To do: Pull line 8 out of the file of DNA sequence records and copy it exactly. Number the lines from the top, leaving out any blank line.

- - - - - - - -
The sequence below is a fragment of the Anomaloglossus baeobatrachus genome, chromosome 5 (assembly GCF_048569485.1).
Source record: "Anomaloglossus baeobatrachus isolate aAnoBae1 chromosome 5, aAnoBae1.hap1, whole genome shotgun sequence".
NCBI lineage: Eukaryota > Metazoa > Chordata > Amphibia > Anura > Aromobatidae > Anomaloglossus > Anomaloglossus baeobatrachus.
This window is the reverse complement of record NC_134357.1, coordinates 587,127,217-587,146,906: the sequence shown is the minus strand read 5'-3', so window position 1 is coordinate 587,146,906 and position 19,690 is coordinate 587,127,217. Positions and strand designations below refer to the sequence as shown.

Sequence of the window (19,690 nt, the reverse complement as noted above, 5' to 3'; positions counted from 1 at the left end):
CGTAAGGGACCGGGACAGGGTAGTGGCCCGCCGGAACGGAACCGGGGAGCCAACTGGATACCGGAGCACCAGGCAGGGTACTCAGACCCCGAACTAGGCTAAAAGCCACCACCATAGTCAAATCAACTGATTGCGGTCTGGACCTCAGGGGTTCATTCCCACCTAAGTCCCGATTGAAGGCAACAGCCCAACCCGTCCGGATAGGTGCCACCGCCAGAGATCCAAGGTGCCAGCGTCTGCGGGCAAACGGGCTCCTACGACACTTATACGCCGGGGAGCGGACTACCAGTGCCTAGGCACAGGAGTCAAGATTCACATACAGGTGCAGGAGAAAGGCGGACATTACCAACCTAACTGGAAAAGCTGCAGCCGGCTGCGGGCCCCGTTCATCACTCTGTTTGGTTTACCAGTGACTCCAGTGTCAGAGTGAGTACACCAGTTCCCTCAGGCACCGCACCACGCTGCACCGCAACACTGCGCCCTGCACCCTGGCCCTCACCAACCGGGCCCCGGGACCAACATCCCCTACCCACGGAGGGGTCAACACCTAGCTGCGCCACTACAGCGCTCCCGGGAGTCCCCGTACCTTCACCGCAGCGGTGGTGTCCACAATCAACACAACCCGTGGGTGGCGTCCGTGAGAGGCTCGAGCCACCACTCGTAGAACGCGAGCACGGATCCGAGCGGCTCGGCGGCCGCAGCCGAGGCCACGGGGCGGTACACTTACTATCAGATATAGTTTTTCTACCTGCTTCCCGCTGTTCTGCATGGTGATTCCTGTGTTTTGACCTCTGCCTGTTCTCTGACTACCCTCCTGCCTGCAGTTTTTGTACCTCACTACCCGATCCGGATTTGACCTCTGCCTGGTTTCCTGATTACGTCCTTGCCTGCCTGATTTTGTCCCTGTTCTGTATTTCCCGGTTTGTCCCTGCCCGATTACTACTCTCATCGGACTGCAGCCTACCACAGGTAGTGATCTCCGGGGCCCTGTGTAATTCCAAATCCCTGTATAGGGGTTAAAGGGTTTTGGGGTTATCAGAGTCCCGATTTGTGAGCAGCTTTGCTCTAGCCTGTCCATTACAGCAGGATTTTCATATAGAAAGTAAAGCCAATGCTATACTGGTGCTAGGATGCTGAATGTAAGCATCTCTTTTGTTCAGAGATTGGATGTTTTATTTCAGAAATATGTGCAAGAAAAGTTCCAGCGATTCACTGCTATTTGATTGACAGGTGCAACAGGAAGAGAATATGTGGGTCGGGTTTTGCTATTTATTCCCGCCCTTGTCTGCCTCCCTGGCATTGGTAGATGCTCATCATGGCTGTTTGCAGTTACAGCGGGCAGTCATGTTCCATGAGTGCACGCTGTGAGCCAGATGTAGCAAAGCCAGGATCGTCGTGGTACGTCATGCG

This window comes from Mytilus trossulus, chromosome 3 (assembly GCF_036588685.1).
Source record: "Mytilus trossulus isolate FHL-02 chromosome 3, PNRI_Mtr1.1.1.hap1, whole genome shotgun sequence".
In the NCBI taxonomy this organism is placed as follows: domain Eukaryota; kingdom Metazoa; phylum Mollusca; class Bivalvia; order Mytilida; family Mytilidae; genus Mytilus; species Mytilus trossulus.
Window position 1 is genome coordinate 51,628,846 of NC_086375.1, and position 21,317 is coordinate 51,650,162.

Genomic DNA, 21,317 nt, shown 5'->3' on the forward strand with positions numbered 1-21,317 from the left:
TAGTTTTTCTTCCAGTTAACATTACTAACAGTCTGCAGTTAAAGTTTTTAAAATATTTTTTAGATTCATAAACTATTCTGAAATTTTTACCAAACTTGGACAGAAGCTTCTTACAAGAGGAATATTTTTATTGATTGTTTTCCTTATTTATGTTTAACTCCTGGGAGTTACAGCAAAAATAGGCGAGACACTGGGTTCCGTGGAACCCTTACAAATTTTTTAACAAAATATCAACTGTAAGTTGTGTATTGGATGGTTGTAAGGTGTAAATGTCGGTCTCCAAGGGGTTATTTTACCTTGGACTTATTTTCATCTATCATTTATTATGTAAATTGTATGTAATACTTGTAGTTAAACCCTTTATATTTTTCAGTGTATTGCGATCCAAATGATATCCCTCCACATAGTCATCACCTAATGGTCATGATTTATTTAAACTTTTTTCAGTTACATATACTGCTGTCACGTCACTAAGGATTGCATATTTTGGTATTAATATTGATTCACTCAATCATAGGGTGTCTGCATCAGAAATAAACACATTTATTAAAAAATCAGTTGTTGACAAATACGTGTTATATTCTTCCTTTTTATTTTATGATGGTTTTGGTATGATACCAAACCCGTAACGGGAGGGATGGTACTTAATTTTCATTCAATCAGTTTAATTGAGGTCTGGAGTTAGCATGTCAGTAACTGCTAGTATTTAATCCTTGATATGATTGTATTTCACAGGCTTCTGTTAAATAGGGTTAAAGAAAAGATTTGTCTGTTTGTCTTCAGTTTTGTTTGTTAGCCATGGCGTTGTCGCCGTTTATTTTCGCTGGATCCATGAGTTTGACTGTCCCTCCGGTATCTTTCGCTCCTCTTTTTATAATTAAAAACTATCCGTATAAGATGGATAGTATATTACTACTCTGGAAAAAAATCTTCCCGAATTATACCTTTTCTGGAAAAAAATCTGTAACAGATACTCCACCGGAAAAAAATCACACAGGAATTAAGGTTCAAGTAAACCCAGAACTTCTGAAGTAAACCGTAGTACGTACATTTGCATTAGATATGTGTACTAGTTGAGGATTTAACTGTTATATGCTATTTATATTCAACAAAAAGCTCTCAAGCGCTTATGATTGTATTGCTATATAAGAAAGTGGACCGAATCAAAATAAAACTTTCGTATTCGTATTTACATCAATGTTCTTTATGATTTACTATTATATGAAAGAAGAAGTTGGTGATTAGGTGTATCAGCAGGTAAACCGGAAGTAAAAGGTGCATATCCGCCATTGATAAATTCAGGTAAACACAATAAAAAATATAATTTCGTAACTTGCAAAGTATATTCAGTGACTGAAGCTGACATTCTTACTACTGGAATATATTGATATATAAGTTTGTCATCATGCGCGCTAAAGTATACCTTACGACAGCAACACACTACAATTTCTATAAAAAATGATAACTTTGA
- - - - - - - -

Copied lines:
Source record: "Mytilus trossulus isolate FHL-02 chromosome 3, PNRI_Mtr1.1.1.hap1, whole genome shotgun sequence".